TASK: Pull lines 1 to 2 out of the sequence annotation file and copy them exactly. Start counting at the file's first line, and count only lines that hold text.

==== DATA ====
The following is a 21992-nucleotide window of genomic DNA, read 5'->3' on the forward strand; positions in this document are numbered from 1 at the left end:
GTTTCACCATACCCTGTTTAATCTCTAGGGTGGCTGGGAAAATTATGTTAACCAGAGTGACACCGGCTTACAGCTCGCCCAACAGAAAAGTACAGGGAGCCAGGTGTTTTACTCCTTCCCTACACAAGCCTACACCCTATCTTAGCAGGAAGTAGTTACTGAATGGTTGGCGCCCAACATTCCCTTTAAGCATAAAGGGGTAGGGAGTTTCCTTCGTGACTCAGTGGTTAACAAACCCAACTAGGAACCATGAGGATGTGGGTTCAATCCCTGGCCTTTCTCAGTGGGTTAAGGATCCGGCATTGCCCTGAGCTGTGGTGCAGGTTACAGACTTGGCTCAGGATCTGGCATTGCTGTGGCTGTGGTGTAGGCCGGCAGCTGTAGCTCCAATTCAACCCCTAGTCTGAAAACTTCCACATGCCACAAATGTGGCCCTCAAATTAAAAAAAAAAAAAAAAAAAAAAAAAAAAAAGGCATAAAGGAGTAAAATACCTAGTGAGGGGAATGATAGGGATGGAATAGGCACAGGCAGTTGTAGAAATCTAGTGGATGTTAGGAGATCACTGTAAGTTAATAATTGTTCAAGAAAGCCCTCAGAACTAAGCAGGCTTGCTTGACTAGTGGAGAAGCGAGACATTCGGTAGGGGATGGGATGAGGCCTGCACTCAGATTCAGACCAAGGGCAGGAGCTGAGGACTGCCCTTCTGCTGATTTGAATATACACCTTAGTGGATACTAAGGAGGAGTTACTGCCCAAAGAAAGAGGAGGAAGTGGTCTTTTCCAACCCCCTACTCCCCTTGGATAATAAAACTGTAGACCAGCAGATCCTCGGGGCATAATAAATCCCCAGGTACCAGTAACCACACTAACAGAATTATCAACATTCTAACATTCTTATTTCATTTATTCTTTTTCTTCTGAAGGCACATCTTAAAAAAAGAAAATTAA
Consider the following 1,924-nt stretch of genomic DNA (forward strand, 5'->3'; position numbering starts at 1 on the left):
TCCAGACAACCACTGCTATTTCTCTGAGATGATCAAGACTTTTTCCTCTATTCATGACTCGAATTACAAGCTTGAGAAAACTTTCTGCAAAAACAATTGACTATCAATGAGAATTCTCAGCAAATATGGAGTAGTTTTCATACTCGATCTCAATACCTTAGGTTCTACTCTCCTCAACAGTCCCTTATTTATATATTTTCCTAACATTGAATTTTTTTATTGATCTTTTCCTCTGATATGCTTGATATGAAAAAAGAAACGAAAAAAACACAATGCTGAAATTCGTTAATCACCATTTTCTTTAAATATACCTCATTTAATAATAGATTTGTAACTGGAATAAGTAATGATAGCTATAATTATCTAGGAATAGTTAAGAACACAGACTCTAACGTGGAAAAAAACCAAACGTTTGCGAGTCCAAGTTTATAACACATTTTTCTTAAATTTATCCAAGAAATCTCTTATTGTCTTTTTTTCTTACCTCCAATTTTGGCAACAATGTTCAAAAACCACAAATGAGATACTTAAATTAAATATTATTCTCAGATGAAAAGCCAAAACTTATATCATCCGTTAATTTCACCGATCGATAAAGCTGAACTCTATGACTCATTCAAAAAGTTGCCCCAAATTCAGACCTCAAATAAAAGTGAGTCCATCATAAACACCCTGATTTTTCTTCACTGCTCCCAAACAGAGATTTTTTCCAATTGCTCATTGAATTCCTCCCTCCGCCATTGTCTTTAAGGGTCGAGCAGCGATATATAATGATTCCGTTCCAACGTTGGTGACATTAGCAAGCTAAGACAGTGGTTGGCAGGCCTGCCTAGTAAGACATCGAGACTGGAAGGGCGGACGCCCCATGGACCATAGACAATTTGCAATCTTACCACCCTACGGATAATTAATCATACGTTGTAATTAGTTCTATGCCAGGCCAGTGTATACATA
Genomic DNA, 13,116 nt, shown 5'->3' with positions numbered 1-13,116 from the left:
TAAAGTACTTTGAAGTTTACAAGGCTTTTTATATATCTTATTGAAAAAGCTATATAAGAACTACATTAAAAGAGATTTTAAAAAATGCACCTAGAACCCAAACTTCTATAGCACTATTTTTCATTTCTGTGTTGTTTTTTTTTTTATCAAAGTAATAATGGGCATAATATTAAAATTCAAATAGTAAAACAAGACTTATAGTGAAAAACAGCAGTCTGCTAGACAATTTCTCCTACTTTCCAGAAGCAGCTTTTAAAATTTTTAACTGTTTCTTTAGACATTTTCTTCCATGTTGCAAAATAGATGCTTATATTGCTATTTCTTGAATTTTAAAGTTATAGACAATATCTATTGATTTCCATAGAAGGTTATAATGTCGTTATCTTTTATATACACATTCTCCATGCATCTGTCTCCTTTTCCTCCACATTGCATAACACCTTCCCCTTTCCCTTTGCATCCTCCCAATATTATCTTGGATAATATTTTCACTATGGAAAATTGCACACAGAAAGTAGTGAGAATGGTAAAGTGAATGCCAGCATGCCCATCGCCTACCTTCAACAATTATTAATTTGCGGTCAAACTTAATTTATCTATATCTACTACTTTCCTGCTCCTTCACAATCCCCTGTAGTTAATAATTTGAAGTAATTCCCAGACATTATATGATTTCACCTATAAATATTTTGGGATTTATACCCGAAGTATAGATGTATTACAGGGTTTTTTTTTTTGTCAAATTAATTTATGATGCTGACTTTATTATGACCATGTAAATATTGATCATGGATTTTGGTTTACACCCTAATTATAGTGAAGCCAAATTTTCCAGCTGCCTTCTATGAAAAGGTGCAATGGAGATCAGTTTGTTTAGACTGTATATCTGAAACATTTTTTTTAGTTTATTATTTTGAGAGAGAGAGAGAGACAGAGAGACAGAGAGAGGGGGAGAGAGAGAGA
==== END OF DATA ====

The following is a 21992-nucleotide window of genomic DNA, read 5'->3' on the forward strand; positions in this document are numbered from 1 at the left end:
GTTTCACCATACCCTGTTTAATCTCTAGGGTGGCTGGGAAAATTATGTTAACCAGAGTGACACCGGCTTACAGCTCGCCCAACAGAAAAGTACAGGGAGCCAGGTGTTTTACTCCTTCCCTACACAAGCCTACACCCTATCTTAGCAGGAAGTAGTTACTGAATGGTTGGCGCCCAACATTCCCTTTAAGCATAAAGGGGTAGGGAGTTTCCTTCGTGACTCAGTGGTTAACAAACCCAACTAGGAACCATGAGGATGTGGGTTCAATCCCTGGCCTTTCTCAGTGGGTTAAGGATCCGGCATTGCCCTGAGCTGTGGTGCAGGTTACAGACTTGGCTCAGGATCTGGCATTGCTGTGGCTGTGGTGTAGGCCGGCAGCTGTAGCTCCAATTCAACCCCTAGTCTGAAAACTTCCACATGCCACAAATGTGGCCCTCAAATTAAAAAAAAAAAAAAAAAAAAAAAAAAAAAAGGCATAAAGGAGTAAAATACCTAGTGAGGGGAATGATAGGGATGGAATAGGCACAGGCAGTTGTAGAAATCTAGTGGATGTTAGGAGATCACTGTAAGTTAATAATTGTTCAAGAAAGCCCTCAGAACTAAGCAGGCTTGCTTGACTAGTGGAGAAGCGAGACATTCGGTAGGGGATGGGATGAGGCCTGCACTCAGATTCAGACCAAGGGCAGGAGCTGAGGACTGCCCTTCTGCTGATTTGAATATACACCTTAGTGGATACTAAGGAGGAGTTACTGCCCAAAGAAAGAGGAGGAAGTGGTCTTTTCCAACCCCCTACTCCCCTTGGATAATAAAACTGTAGACCAGCAGATCCTCGGGGCATAATAAATCCCCAGGTACCAGTAACCACACTAACAGAATTATCAACATTCTAACATTCTTATTTCATTTATTCTTTTTCTTCTGAAGGCACATCTTAAAAAAAGAAAATTAA